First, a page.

Regeni trial begins in Rome, parents in courtroom

Four Egyptian security agents 'tried to avoid trial' - prosecutor

14 October, 15:30

    Giulio Regeni's parents arrive at the court in Rome for the trial of four Egyptian security agents over the 2016 murder of their son in Cairo Giulio Regeni's parents arrive at the court in Rome for the trial of four Egyptian security agents over the 2016 murder of their son in Cairo

    ROME - The trial in absentia of four Egyptian security agents over the 2016 kidnapping, torture and murder of Italian doctoral student Giulio Regeni began this morning in Rome.

    In the courtroom, in front of the third court of assizes, were Regeni's parents Paola and Claudio and his sister Irene, who are plaintiffs in the case.

    Also present are state attorneys representing the prime minister's office, who have filed a petition to also stand as injured party in the case.

    Those on trial are Gen. Sabir Tariq, the colonels Usham Helmi and Athar Kamel Mohamed Ibrahim, and Magdi Ibrahim Abdelal Sharif.
    The charges are, depending on the positions, of involvement in kidnapping with multiple aggravating circumstances, involvement in personal injury with aggravating circumstances, and involvement in homicide with aggravating circumstances.

    Taking part in the opening of the hearing on the absence in the courtroom of the four Egyptian security agents, Rome prosecutor Sergio Colaiocco said that since 2016 the defendants had tried to avoid standing trial in Italy.

    The prosecutor denounced "a complex action of the four defendants, and some of their colleagues, carried out since 2016 and which continued until recently, to block, slow down and avoid that the trial would take place in Italy. For five years they have been trying to avoid this", noting that "they are feigning ignorance".

    "Here we do not have conclusive evidence, a wiretap. However, there are at least 13 elements, " the prosecutor said, "that since 2016 until today, put together, show that the agents are trying to avoid standing trial. The question is: why are the defendants not here in this courtroom, are they unaware or feigning ignorance? Defendants have the right to receive all notifications regarding the trial but they must also choose their domicile. Egypt on this matter never responded. In general, out of the 64 rogatory letters sent to Cairo, 39 were not replied to. We have done everything we could to carry out this trial and I am convinced that today the four defendants know that the first hearing is being held."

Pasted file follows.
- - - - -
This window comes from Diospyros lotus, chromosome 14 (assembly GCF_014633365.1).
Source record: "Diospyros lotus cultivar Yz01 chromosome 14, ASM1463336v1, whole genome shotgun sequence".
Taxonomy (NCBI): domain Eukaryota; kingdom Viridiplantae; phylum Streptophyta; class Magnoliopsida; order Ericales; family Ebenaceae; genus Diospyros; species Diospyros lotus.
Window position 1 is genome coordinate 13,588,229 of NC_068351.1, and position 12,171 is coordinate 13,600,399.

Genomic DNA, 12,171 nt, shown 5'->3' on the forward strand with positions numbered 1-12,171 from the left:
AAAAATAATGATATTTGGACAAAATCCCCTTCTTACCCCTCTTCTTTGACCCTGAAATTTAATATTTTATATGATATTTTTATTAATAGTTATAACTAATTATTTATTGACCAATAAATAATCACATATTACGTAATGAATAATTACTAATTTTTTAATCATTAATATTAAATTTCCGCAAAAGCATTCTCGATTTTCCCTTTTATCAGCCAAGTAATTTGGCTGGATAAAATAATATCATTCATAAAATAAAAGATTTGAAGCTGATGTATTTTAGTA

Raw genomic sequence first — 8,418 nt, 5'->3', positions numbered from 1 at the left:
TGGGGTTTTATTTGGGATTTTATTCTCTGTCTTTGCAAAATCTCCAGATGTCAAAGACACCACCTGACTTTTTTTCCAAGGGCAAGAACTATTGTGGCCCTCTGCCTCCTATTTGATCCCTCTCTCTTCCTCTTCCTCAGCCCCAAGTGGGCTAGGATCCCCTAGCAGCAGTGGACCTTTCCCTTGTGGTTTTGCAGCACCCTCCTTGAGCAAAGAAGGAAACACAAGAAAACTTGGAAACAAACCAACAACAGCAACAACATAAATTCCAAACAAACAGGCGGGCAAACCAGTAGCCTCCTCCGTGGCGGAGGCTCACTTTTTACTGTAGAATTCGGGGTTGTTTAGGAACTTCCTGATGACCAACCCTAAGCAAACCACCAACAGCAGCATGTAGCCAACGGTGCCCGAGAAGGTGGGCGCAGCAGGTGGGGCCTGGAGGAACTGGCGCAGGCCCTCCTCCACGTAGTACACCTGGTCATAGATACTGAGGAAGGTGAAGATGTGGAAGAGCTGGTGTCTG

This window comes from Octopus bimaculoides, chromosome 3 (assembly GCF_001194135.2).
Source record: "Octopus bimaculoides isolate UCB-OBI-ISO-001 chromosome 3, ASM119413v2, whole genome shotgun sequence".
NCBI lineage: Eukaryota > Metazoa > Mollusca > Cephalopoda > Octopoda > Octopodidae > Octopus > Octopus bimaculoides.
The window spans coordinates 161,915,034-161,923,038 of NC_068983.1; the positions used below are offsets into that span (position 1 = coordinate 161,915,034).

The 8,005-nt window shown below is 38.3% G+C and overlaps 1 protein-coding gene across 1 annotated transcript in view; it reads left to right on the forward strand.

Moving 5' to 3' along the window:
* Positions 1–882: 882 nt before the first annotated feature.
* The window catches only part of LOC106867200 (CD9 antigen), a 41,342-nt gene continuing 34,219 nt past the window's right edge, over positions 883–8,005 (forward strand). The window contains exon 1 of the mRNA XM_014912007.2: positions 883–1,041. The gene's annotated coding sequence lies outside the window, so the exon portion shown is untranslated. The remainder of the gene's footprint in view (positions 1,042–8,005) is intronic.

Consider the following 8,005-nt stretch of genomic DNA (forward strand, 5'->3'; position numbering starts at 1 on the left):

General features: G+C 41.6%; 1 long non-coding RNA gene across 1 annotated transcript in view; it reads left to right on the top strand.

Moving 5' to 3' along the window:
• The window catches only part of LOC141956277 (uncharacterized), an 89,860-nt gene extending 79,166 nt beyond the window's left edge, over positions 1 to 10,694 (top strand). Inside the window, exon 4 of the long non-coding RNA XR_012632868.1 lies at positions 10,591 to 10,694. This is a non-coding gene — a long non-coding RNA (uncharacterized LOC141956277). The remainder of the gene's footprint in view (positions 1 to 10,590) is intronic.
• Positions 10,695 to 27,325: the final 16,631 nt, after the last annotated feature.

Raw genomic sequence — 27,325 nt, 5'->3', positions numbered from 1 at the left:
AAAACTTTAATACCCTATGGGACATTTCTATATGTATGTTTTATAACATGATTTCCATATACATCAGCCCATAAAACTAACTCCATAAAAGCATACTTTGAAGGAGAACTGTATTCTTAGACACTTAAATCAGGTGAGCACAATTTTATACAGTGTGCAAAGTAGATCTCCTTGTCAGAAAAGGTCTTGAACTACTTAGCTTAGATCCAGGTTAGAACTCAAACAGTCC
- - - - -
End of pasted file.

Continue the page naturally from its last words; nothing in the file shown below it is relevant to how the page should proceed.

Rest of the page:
The Friuli-born student Giulio Regeni went missing in Cairo on January 25, 2016. The brutalised body of the Cambridge University doctoral researcher, who was working on the politically sensitive topic of Egyptian street unions, was found a week later, on February 3, 2016, in a ditch on the road to Alexandria. He had been tortured so badly his mother said she only recognised him by the tip of his nose.

    The first hearing is be devoted to procedural issues. Rome prosecutors say that Regeni, 28, was tortured for days, resulting in "acute physical suffering" by being subjected to kicks, punches, beaten with sticks and bats and cut with sharp objects, and also being burned with red-hot objects and slammed into walls.

    Egypt's prosecutor general, Hamada al Sawi, has said "there is insufficient evidence to prove the charges". At various times Egypt has advanced differing explanations for Regeni's death including a car accident, a gay lovers' tiff and abduction and murder by an alleged kidnapping gang that was wiped out after Regeni's documents were planted in their lair. The head of the street hawkers union had fingered Regeni as a possible spy. Lack of cooperation on the case by Egypt led to Rome's temporarily withdrawing its ambassador from Cairo for a spell.

    Lawyers for Regeni's family said they wanted the truth after years of cover-ups and defamation including an Egyptian film on Regeni against which they have issued a writ. The lawyers said that, as well as having "bones and teeth crushed", numbers were also carved into Regeni's body.

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